Festival gives opportunities for local acts to win new fans


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If someone is a locavore for eating locally produced food, what does that make someone who listens to locally produced jazz?

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Hey there, time traveller!
This article was published 10/06/2013 (3522 days ago), so information in it may no longer be current.

If someone is a locavore for eating locally produced food, what does that make someone who listens to locally produced jazz?

Simply a fan, without a trendy name, but also a good friend of the many musicians who create and perform jazz in Winnipeg.

The Winnipeg International Jazz Festival, which runs June 13-23, has a solid lineup of big names, but as any good fest should, it has many local musicians performing during the free opening weekend, in clubs throughout the fest and as opening acts in the mainstage series.

Helen White

That can be a win-win situation for the musicians and fans. The musicians get exposure to larger audiences and hopefully to people who wouldn’t normally hear them. Listeners get a chance to see just how much talent there is in the city.

Believe me, there is a lot of talent to see and hear and I’ll give a taste here. For a full schedule, go to, or pick up a fest program at TD Banks, Liquor Marts, McNally Robinson Booksellers and other spots. Jazz Winnipeg has created a Google map to find them:

As if to prove a point that he’s one of the busiest drummers in town before he enters a masters program at the Manhattan School of Music in the fall, Curtis Nowosad will be seen and heard on many fest stages.

He’ll lead a quintet June 20 at Cinematheque with Derrick Gardner on trumpet, Niall Bakkestad-Legare on tenor saxophone, Will Bonness on piano and Karl Kohut on bass playing music from his CD The Skeptic & the Cynic and some new compositions.

Drummer Nowosad, who just last week was named the On the Rise Award winner at the Mayor’s Luncheon for the Arts, also will be playing with the Simon Christie Quintet on Thursday at Old Market Square as part of the free opening weekend of music that runs from Thursday to Sunday this week. You can see him in other Old Market Square shows with Marco Castillo & Brazilian Beats, Friday; Aaron Shorr Organ Trio with guitarist Shorr and Will Bonness on Hammond B-3 organ, Sunday; Soulstation, Sunday; bassist Steve Kirby, June 17, noon; bassist Devon Gillingham, June 22; Alfa, opening for DJ Questlove at the Pyramid; and Walle Larsson, opening for guitarist George Benson at the Burton Cummings Theatre, June 23.

You can catch pianist and trombonist Jeff Presslaff in several shows including:

Epp, Price & Presslaff Go Elektrik

Presslaff describes it as “original compositions, improvisations and arrangements for keyboards, vocals, trombone, guitar and electronic effects.” Singer Amber Epp and guitarist Keith Price join Presslaff on June 19 at Cinematheque.

Martha Brooks Quartet — Tribute to Sammy Cahn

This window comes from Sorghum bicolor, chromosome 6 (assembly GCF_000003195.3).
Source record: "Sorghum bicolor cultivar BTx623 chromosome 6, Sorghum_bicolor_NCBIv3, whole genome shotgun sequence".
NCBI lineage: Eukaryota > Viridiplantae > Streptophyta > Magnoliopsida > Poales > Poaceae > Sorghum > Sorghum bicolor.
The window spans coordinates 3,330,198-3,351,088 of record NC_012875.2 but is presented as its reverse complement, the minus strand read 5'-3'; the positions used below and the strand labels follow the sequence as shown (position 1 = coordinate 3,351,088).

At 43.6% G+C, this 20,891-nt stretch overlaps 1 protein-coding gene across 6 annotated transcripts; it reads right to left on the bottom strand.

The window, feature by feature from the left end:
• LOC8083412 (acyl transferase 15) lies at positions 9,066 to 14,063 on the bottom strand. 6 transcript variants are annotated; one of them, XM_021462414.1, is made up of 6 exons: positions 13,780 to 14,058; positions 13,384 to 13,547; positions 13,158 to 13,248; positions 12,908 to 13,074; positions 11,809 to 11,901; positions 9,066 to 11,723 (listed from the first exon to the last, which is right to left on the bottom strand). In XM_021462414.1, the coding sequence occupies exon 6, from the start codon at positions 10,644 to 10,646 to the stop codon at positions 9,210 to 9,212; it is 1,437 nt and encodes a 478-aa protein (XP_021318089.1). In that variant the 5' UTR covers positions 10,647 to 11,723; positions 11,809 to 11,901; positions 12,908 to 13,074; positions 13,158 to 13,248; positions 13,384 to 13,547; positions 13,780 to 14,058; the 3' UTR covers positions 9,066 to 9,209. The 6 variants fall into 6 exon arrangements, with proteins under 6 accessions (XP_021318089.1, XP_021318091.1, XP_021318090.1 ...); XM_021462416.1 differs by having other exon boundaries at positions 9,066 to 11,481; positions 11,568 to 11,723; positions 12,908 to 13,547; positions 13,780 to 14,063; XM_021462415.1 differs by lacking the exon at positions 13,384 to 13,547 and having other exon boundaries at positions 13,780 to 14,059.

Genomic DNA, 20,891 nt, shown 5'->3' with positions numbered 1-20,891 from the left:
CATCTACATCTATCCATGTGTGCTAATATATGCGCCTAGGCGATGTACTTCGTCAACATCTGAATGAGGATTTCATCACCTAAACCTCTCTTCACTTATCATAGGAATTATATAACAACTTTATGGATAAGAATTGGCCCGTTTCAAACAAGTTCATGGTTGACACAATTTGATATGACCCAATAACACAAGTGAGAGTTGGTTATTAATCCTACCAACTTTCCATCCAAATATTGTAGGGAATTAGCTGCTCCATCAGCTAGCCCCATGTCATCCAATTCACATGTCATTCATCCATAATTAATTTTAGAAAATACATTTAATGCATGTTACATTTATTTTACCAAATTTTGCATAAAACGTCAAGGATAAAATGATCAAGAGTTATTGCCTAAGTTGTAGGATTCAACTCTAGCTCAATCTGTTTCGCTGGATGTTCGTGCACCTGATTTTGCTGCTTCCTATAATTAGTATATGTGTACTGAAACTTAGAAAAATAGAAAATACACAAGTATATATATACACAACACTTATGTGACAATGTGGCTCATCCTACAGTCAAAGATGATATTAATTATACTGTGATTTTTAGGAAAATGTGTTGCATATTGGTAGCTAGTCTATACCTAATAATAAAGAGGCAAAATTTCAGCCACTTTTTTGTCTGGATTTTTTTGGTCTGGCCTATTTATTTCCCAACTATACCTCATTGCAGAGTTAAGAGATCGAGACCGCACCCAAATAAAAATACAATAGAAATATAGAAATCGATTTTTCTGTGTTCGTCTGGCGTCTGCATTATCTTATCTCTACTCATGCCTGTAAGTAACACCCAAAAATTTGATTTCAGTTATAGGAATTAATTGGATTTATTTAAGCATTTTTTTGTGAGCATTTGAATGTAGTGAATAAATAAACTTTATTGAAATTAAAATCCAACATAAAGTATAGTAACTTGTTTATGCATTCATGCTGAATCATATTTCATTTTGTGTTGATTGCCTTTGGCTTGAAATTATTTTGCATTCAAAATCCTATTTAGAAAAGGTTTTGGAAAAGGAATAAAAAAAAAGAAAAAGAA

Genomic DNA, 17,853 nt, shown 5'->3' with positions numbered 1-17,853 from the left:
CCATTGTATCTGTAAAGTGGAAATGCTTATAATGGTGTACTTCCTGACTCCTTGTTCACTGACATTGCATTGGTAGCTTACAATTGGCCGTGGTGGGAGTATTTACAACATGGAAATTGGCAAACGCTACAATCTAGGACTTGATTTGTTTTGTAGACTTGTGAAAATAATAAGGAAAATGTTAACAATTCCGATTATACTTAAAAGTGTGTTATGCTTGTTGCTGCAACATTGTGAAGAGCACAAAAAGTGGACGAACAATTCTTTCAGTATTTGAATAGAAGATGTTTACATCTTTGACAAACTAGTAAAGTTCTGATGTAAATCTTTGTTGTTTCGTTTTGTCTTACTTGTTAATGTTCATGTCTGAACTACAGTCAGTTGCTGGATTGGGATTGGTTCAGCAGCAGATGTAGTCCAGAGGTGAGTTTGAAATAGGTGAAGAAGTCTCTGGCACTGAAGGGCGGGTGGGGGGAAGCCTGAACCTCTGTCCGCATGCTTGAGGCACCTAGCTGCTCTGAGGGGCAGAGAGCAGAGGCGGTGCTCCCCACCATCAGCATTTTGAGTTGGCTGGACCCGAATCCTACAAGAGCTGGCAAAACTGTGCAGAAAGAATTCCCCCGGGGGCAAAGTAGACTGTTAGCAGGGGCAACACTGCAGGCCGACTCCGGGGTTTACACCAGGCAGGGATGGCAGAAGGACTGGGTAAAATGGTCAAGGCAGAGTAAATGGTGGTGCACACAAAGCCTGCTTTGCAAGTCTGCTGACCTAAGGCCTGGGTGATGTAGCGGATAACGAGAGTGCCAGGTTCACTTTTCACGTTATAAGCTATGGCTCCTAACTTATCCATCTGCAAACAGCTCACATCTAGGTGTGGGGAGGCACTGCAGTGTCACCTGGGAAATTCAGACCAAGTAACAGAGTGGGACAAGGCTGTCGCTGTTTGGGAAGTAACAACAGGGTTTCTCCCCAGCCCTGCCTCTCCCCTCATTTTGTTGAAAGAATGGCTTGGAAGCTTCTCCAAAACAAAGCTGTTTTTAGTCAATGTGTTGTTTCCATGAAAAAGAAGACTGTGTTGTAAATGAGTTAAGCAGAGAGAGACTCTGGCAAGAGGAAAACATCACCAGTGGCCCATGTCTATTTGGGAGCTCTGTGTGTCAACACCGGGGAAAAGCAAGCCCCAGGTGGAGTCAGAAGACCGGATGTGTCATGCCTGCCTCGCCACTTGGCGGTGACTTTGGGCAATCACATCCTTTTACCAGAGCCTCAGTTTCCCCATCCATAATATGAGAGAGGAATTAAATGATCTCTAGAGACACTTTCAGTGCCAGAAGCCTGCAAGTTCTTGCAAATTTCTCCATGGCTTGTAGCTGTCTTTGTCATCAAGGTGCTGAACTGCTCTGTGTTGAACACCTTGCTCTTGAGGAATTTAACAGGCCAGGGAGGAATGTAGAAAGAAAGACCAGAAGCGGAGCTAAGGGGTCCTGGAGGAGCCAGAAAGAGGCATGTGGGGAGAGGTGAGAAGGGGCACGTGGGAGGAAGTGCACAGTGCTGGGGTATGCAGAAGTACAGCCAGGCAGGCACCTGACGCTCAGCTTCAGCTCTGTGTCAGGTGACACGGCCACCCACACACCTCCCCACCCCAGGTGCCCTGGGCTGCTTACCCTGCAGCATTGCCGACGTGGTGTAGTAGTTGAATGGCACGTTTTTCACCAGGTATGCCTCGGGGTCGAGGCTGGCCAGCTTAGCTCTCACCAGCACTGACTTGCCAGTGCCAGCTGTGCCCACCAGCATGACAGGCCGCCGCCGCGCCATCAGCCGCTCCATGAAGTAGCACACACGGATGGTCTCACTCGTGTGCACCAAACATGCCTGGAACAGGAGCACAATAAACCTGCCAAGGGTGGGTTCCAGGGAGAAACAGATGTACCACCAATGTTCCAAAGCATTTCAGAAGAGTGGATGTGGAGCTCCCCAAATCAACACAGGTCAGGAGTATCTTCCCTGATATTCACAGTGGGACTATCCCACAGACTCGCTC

Presslaff explains: “Martha and I have collaborated on arranging 16 classic Sammy Cahn songs. Think Cassandra Wilson meets Patricia Barber meets Shirley Horn.” Presslaff (piano), Brooks (vocals), Steve Hamilton (bass), and Rob Siwik (drums), Cinematheque, June 22.

You can also catch Presslaff when the Keith Price Double Quartet reprises its performance of the guitarist’s reimagined soundtrack to The Good, the Bad and the Ugly.

The original performance at a Jazz Winnipeg Nu Sounds series show included a screening of parts of the movie. The Thursday Old Market Square show will be a musical performance alone.

Erin Propp

Singer Erin Propp, guitarist Larry Roy, bassist Julian Bradford and drummer Quincy Davis will perform music from Propp’s CD, Courage, My Love, some new material and a couple of covers at the Rachel Browne Theatre on June 20.

It will be a jazz and roots set, says Propp, who is looking forward to working with Davis for the first time; “As Larry says, ‘He grooves so much.'”

Singer Helen White is doing a noon show in Old Market Square on June 21 in what she describes as a double feature. She will be backed by a quartet and two backing singers, but the show will include a multi-voice vocal group as well, performing five-part vocal arrangements of White compositions.

And her new album will be ready for release during the fest and she “can’t wait to unleash it on the world of Winnipeg.”

Drummer Lucas Sader will lead a band of trumpeter Derrick Gardner, alto/tenor saxophonist Paul Balcain, pianist Will Bonness, bassist Karl Kohut and guest Erin Propp on vocals in music from Apollo: Tribute to the Miles Davis Quintet by The Lucas Sader Project, as well as new compositions and arrangements by Sader.

The June 21 Cinematheque show will include a Sader song titled Glow in memory of Ana Grace Marquez-Greene, a victim of the Newtown, Conn., school massacre and daughter of saxophonist and former U of M jazz studies professor Jimmy Greene and Nelda Marquez.

Pianist Paul DeGurse, an active theatre musician in Winnipeg, having worked recently at the Royal Manitoba Theatre Centre on Assassins, as well as in Toronto as the music director on Winnipeg Studio Theatre and Angelwalk Theatre’s co-production of Ordinary Days, makes a third appearance at the fest, leading a quartet that features saxophonist Neil Watson, drummer Lucas Sader and bassist Karl Kohut on June 18 at the Winnipeg Free Press News Café.

There is much more to see and hear from homegrown musicians. Information on all the fest shows is available at or in the festival program.

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